Friday 6 October 2017

On DVD - Rod Bishop reports on MALI BLUES (Lutz Gregor, Mali/Germany, 2016)

Some believe Mali, and particularly Timbuktu, to be the birthplace of the blues. Mali Blues (2016) is the third significant account of the civil war in Northern Mali to appear in recent years.

A conflict that started in 2012 as a liberation movement of the Tuareg peoples, it was quickly taken over by jihadists including a splinter al-Qaeda group who imposed strict Sharia law, particularly in the northern cities of Timbuktu, Kidal and Gao. Driven out of the cities a year later by forces led by the French military, the jihadists still roam across Northern Mali attacking troops and attempting to impose their version of Sharia law on locals.

Abderrahmane Sissako’s Cannes winner Timbuktu (2015), told the story of a cattle herder, his wife and their children as they became subjected to the absurd court judgements handed down by the jihadists who had overrun that fabled city.

Charlie English’s The Book Smugglers of Timbuktu, published in 2016, is a page-turning account of the archivists and librarians who fought to save tens of thousands of medieval manuscripts (many of them in private hands) from the al-Qaeda fanatics out to burn them.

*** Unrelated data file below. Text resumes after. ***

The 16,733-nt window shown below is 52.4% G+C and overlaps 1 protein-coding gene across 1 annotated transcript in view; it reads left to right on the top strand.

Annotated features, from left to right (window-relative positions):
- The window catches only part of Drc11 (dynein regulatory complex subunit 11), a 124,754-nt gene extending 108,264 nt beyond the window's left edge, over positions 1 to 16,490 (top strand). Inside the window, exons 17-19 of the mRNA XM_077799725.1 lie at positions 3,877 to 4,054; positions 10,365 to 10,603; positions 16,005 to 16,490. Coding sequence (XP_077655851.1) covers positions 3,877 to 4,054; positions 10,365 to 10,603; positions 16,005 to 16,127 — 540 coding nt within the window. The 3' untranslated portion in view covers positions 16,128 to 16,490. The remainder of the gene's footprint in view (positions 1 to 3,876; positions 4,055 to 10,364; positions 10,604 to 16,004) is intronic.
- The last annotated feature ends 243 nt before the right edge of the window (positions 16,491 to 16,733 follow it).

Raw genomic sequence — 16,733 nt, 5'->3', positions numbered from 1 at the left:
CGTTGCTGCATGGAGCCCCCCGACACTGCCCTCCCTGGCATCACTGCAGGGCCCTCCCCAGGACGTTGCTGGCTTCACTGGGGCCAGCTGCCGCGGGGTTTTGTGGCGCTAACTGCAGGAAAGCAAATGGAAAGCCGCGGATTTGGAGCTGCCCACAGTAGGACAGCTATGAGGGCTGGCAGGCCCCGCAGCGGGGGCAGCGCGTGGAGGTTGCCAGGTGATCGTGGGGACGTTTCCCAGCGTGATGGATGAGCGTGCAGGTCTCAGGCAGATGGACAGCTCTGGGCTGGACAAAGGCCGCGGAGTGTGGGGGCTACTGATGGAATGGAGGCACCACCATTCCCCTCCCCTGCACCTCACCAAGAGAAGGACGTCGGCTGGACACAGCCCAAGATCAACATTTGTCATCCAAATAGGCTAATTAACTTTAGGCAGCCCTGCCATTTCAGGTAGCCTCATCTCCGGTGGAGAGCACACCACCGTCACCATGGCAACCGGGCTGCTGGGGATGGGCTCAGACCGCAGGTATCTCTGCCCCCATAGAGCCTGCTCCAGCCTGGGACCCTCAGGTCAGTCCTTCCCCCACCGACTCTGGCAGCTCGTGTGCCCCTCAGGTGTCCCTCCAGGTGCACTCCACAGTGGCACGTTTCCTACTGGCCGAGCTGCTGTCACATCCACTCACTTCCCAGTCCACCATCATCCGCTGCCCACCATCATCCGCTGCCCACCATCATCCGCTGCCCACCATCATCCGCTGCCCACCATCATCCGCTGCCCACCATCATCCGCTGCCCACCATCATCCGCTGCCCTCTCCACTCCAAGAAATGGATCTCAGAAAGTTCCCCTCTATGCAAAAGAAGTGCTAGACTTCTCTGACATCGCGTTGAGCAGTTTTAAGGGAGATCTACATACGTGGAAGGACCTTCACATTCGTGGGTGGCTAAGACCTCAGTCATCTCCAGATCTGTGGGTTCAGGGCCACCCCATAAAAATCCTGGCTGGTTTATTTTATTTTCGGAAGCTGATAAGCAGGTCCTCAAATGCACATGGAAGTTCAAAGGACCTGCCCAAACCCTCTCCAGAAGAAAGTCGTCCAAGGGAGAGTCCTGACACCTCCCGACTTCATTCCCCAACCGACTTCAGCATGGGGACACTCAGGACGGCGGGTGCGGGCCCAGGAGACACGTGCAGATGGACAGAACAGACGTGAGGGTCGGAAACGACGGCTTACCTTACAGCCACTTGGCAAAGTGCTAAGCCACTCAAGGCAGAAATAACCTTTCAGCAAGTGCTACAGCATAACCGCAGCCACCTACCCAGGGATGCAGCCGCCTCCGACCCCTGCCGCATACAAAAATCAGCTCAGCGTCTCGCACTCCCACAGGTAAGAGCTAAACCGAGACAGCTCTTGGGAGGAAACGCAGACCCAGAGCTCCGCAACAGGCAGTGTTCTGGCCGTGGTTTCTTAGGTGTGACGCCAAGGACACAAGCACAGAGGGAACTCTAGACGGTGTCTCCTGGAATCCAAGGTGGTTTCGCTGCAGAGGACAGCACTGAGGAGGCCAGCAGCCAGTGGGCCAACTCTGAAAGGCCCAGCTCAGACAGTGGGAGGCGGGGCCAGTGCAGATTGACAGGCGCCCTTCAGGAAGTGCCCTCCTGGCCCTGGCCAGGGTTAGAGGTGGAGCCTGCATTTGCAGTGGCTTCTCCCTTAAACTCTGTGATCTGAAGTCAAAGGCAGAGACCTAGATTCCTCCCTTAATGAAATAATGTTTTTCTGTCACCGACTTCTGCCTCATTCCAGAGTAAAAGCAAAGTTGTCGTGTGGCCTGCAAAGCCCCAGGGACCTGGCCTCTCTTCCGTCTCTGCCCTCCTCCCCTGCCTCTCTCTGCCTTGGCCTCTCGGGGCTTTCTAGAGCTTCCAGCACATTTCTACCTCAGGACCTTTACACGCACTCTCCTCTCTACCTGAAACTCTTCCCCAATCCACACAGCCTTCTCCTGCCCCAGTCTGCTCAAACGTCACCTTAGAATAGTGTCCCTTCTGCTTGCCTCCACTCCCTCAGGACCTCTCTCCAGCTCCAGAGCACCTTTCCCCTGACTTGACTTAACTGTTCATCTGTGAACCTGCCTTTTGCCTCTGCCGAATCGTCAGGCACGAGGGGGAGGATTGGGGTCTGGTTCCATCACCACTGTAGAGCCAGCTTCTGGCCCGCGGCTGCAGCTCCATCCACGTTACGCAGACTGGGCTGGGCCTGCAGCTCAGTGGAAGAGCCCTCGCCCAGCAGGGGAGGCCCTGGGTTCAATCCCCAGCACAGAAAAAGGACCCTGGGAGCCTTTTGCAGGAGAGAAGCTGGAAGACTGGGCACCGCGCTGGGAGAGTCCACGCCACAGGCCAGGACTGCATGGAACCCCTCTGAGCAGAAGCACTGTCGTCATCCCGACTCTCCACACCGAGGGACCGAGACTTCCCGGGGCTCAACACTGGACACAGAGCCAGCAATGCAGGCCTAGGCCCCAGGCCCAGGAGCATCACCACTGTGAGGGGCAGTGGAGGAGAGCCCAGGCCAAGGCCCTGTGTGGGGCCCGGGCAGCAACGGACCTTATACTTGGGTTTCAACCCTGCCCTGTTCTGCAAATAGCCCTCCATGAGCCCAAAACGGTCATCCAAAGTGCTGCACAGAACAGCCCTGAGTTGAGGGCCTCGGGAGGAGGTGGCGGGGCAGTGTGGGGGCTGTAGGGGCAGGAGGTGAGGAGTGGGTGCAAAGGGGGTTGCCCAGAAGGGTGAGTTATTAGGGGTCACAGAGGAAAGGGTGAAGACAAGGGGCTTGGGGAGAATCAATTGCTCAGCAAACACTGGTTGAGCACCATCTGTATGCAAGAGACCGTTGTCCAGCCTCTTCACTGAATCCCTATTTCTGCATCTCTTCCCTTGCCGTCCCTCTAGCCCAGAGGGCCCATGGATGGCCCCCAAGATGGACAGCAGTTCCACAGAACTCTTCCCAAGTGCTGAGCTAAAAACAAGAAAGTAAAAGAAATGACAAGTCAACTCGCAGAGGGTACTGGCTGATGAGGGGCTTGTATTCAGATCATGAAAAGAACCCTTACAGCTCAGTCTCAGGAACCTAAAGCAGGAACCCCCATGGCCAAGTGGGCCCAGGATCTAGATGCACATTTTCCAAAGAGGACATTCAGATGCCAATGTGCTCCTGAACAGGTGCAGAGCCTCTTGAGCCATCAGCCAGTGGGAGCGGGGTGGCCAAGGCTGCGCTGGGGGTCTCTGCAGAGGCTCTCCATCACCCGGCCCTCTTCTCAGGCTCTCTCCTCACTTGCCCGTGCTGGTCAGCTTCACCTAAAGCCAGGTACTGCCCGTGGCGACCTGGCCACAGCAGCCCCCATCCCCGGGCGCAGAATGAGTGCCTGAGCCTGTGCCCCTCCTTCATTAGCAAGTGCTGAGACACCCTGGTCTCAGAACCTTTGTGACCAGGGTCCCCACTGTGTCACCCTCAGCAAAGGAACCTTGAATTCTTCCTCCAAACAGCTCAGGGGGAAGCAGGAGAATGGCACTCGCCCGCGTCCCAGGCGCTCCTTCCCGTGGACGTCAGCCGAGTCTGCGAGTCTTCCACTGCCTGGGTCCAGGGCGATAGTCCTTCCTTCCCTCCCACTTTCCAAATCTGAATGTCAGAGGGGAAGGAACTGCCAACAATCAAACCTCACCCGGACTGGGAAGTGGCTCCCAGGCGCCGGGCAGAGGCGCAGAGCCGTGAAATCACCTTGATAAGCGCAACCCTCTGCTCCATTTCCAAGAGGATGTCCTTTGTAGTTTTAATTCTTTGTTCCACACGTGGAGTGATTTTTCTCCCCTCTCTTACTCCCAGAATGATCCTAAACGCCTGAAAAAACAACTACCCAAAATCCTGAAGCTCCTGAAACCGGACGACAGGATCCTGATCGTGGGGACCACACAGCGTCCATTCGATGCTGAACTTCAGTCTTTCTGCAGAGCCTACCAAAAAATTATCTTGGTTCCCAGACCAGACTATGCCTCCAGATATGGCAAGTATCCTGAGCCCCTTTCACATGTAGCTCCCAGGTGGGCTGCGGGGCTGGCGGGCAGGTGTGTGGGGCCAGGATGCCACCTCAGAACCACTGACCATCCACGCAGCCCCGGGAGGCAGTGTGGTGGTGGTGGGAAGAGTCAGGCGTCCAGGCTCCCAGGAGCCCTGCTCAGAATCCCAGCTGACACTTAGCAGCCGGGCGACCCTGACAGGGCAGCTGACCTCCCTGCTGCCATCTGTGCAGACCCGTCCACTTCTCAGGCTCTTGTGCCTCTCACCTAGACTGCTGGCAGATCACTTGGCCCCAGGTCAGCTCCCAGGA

And now Mali Blues (2016) bears witness to the jihadists’ attempts to ban Mali’s renowned musical culture, internationally known for performers Salif Keita, Ali Farka Touré, Tinariwen and Oumou Sangare among others.

Mali Blues follows four performers – the Tuareg guitarist Ahmed Ag Kaedi, forced to leave his home town of Kidal in the north when the jihadists burnt his equipment and threatened to cut his fingers off; singer-songwriter-guitarist Fatoumata Diawara who also acted in Sissako’s Timbuktu; a streetwise rap singer Master Soumy; and the “praise” singer Bassékou Kouyaté who, among other things, shows off a ngoni, an instrument he claims evolved into the banjo.

Filmed mostly in the capital Bamako, Gregor leans heavily towards political and cultural material. Two musical sequences stand out. Fatoumata Diawara (who played six concerts in NSW in 2012) returns to her village to sing a song to the women about genital mutilation. Their subsequent discussion on the issue is both powerful and illuminating.
They told me they do it in the morning
They do it with a piece of iron
With a knife
Illness is on the knife
Death is on the knife
Pain is on the knife
Terrible sickness is on the knife
They cut it off
They cut the blossom off
That made me into a woman
Don’t cut it off Mama
The blossom that made us into women
They cut it off me

And Master Soumy, who delivers an arresting rap about the plight of his religion:
Some spend their day happy and having fun and laughing
But in Gao people live in fear
What did they do to God?
Some are joyful and dance
But in Timbuktu peoples guts are tied in knots
You who torture people
Explain your Islam!
They make ruins of homes
Courtyards into holed calabashes
They say they fight for God
But their pact is with Satan
I’m shocked and disgusted
My body hurts up north
Kalashnikovs and bombs
Explain your Islam!
Torture, rape, thrashings
Explain your Islam!
Abuse and killings

Explain your Islam!

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